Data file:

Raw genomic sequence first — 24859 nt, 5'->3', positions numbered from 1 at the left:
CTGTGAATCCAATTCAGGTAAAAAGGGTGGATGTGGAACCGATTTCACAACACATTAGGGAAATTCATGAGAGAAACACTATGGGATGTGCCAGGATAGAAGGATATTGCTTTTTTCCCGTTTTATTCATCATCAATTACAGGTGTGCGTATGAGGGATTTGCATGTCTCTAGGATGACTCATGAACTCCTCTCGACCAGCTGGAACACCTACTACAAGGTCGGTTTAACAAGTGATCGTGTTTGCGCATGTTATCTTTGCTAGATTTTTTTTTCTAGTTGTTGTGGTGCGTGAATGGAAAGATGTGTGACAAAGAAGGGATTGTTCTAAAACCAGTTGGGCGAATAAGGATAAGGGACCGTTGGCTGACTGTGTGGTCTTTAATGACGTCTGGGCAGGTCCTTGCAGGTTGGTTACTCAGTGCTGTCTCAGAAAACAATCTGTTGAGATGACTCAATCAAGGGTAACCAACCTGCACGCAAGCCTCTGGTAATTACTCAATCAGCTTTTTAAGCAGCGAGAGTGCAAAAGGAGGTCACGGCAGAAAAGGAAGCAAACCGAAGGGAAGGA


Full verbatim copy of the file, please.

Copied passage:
Raw genomic sequence first — 24859 nt, 5'->3', positions numbered from 1 at the left:
CTGTGAATCCAATTCAGGTAAAAAGGGTGGATGTGGAACCGATTTCACAACACATTAGGGAAATTCATGAGAGAAACACTATGGGATGTGCCAGGATAGAAGGATATTGCTTTTTTCCCGTTTTATTCATCATCAATTACAGGTGTGCGTATGAGGGATTTGCATGTCTCTAGGATGACTCATGAACTCCTCTCGACCAGCTGGAACACCTACTACAAGGTCGGTTTAACAAGTGATCGTGTTTGCGCATGTTATCTTTGCTAGATTTTTTTTTCTAGTTGTTGTGGTGCGTGAATGGAAAGATGTGTGACAAAGAAGGGATTGTTCTAAAACCAGTTGGGCGAATAAGGATAAGGGACCGTTGGCTGACTGTGTGGTCTTTAATGACGTCTGGGCAGGTCCTTGCAGGTTGGTTACTCAGTGCTGTCTCAGAAAACAATCTGTTGAGATGACTCAATCAAGGGTAACCAACCTGCACGCAAGCCTCTGGTAATTACTCAATCAGCTTTTTAAGCAGCGAGAGTGCAAAAGGAGGTCACGGCAGAAAAGGAAGCAAACCGAAGGGAAGGA